8 jun. 2007

Cal it confirmatory bias, but I've found Frank O'Hara to be a lot more like Lorca than Robert Bly is. I don't mean that O'Hara imitates or is visibly influenced by Lorca (except in one or two poems.) It's a deeper similarity. They are the same kind of poeet. Both have a Protean sense of self; both are poets with a variety of styles and masks, involved with the best painting and music of their day. (Either could have been a concert pianist if the wind had shifted in a different direction.) Both were charismatic figures, the life of the party, with a more somber side, suspicious of the source of their own appeal. Both were intellectuals who didn't want to be seen as intellectuals. Both are condescended to by ignorant fools. Both play with "camp" elements. Both wrote texts derived from the cinema.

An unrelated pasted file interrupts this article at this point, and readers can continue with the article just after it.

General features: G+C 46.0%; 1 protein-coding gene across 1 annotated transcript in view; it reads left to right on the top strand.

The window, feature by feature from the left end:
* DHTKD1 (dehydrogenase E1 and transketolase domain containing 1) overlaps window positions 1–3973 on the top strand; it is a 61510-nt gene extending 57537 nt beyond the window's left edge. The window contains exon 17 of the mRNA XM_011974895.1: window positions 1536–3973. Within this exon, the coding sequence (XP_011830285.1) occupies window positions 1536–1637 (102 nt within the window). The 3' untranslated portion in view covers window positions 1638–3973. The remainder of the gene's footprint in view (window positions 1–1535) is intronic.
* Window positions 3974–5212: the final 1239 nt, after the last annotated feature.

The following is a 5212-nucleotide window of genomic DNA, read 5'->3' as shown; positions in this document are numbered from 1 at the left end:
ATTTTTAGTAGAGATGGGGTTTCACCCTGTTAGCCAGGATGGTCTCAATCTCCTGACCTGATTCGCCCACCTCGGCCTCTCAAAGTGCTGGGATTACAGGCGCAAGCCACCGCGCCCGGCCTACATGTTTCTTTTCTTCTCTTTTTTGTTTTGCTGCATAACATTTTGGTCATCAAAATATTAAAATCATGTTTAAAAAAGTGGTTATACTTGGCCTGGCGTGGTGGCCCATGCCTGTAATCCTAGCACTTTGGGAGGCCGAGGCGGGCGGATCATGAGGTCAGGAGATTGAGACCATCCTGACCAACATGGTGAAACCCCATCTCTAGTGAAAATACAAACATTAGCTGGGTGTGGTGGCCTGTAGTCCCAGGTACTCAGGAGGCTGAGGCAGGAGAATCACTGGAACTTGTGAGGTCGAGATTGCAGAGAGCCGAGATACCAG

Bly on the other hand has nothing temperamentally or poetically in common with Lorca. Lorca is the master of many meters, forms, and genres. Bly of none. Lorca draws on the fullness of folk and popular traditions of his native language. Bly doesn't. O'Hara and Lorca are polyfaceted, complex, resonant figures. They are the greatest and most representative poets of their respective times and places.